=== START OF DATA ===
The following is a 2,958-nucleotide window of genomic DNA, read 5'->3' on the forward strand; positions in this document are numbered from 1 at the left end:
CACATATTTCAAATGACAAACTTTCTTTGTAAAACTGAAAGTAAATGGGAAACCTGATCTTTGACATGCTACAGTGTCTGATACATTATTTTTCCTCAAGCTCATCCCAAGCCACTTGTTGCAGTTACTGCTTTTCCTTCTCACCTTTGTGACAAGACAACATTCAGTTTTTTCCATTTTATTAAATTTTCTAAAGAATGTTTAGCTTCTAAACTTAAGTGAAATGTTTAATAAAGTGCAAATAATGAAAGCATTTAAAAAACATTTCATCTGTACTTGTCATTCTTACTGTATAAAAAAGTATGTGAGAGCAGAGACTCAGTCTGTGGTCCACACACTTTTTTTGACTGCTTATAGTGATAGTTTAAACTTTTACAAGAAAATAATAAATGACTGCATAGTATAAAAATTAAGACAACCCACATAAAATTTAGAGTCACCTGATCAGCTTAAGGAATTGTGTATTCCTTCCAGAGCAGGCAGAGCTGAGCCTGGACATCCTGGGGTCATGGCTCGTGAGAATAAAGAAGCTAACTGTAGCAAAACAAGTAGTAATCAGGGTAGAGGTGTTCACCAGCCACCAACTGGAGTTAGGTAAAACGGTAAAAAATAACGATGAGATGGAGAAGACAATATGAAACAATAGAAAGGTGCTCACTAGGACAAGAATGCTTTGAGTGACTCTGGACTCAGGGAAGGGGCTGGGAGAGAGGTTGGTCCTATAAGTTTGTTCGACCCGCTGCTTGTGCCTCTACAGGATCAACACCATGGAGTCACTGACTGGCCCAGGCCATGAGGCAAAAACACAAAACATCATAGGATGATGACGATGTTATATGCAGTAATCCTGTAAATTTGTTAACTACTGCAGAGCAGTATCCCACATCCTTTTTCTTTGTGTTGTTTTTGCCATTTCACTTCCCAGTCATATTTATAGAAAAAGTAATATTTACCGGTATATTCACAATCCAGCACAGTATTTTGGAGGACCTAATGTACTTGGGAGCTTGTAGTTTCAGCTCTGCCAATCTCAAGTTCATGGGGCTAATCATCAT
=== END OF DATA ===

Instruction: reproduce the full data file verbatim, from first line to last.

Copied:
The following is a 2,958-nucleotide window of genomic DNA, read 5'->3' on the forward strand; positions in this document are numbered from 1 at the left end:
CACATATTTCAAATGACAAACTTTCTTTGTAAAACTGAAAGTAAATGGGAAACCTGATCTTTGACATGCTACAGTGTCTGATACATTATTTTTCCTCAAGCTCATCCCAAGCCACTTGTTGCAGTTACTGCTTTTCCTTCTCACCTTTGTGACAAGACAACATTCAGTTTTTTCCATTTTATTAAATTTTCTAAAGAATGTTTAGCTTCTAAACTTAAGTGAAATGTTTAATAAAGTGCAAATAATGAAAGCATTTAAAAAACATTTCATCTGTACTTGTCATTCTTACTGTATAAAAAAGTATGTGAGAGCAGAGACTCAGTCTGTGGTCCACACACTTTTTTTGACTGCTTATAGTGATAGTTTAAACTTTTACAAGAAAATAATAAATGACTGCATAGTATAAAAATTAAGACAACCCACATAAAATTTAGAGTCACCTGATCAGCTTAAGGAATTGTGTATTCCTTCCAGAGCAGGCAGAGCTGAGCCTGGACATCCTGGGGTCATGGCTCGTGAGAATAAAGAAGCTAACTGTAGCAAAACAAGTAGTAATCAGGGTAGAGGTGTTCACCAGCCACCAACTGGAGTTAGGTAAAACGGTAAAAAATAACGATGAGATGGAGAAGACAATATGAAACAATAGAAAGGTGCTCACTAGGACAAGAATGCTTTGAGTGACTCTGGACTCAGGGAAGGGGCTGGGAGAGAGGTTGGTCCTATAAGTTTGTTCGACCCGCTGCTTGTGCCTCTACAGGATCAACACCATGGAGTCACTGACTGGCCCAGGCCATGAGGCAAAAACACAAAACATCATAGGATGATGACGATGTTATATGCAGTAATCCTGTAAATTTGTTAACTACTGCAGAGCAGTATCCCACATCCTTTTTCTTTGTGTTGTTTTTGCCATTTCACTTCCCAGTCATATTTATAGAAAAAGTAATATTTACCGGTATATTCACAATCCAGCACAGTATTTTGGAGGACCTAATGTACTTGGGAGCTTGTAGTTTCAGCTCTGCCAATCTCAAGTTCATGGGGCTAATCATCAT